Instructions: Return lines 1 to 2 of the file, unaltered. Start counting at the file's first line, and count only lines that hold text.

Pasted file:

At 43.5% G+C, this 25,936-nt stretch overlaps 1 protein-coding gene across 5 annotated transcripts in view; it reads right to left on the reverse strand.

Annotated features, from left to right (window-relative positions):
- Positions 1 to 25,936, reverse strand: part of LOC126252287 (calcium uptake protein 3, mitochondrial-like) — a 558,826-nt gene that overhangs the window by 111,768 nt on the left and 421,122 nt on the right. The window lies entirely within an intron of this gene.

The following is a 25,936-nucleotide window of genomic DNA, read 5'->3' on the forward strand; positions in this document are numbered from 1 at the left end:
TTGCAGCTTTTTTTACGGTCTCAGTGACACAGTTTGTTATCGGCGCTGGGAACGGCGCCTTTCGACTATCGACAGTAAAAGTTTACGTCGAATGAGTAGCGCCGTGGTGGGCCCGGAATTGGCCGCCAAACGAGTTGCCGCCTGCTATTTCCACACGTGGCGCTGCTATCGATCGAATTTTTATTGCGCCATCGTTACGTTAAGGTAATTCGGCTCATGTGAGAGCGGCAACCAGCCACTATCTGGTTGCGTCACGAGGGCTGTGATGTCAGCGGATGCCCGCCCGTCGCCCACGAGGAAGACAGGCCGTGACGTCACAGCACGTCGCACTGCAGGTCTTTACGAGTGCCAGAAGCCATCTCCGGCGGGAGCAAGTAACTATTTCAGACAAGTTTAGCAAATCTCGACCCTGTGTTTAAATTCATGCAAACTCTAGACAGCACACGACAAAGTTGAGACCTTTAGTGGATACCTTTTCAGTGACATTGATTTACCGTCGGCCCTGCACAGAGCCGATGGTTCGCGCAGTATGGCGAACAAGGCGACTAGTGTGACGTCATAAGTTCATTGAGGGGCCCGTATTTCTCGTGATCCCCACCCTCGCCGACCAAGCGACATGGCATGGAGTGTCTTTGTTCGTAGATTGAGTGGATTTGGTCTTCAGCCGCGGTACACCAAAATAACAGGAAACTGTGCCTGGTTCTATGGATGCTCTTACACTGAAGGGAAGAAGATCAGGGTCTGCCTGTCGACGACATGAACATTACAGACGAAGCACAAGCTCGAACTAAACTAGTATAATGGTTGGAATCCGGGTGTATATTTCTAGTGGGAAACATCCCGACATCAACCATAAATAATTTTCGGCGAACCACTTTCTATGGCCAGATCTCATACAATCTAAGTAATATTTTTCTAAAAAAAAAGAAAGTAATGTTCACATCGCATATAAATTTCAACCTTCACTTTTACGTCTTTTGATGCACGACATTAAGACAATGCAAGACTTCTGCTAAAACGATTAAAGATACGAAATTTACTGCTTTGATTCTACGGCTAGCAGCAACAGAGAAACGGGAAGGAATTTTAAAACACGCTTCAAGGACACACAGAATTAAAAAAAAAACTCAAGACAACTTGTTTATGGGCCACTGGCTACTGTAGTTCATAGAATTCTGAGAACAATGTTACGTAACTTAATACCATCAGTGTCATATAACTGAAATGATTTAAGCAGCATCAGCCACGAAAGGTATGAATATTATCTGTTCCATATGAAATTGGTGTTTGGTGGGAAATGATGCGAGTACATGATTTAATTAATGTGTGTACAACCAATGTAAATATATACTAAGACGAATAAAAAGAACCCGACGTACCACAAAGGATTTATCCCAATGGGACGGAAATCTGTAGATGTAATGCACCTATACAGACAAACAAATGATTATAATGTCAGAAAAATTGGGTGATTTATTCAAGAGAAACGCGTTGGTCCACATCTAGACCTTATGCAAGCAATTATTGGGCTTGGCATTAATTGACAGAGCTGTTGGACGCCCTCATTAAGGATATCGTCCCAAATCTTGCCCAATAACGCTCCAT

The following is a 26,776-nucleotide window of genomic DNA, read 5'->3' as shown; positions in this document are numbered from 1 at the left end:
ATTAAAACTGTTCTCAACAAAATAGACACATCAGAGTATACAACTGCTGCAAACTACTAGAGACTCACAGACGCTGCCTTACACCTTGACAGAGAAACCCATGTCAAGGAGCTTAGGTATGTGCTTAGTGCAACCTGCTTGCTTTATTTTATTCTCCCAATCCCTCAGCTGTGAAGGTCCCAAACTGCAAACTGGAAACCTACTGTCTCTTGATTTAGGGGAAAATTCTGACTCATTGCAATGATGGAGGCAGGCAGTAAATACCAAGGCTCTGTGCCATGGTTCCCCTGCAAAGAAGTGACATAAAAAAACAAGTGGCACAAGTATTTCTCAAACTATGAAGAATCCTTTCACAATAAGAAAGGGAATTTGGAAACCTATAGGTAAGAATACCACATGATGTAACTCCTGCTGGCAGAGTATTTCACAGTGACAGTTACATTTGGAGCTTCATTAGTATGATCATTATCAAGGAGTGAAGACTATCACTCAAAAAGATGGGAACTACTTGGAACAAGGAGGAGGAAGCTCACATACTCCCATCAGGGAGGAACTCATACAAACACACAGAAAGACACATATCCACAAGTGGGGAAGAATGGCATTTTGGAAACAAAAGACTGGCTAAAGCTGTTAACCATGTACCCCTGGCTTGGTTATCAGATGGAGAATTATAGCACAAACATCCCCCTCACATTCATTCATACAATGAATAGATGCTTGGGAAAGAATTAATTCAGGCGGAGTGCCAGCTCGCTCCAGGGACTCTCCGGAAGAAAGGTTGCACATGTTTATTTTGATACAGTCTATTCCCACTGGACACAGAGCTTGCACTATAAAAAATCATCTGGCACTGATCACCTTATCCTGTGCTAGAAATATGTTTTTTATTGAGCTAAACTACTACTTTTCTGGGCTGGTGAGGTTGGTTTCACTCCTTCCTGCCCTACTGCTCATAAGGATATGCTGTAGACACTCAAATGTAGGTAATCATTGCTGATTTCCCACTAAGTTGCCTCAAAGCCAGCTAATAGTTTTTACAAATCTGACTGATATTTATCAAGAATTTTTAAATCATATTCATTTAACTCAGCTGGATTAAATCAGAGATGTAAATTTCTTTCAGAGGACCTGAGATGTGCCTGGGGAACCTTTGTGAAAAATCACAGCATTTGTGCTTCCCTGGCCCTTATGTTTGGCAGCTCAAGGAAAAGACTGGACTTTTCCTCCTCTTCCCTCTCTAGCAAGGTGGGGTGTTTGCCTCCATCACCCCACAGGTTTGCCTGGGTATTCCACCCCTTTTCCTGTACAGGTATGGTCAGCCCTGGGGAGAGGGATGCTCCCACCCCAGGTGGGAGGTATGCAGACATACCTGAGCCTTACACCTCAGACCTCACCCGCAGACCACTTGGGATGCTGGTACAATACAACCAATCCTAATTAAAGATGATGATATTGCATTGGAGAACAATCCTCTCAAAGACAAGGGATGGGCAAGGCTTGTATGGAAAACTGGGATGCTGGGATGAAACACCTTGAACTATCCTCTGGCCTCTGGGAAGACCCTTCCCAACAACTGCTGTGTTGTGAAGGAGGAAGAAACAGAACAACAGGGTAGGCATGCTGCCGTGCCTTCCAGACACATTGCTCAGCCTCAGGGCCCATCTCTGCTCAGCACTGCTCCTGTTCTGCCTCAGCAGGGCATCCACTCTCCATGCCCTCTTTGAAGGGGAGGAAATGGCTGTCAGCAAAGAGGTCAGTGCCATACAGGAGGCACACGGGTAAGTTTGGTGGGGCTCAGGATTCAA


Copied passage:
At 43.5% G+C, this 25,936-nt stretch overlaps 1 protein-coding gene across 5 annotated transcripts in view; it reads right to left on the reverse strand.

Annotated features, from left to right (window-relative positions):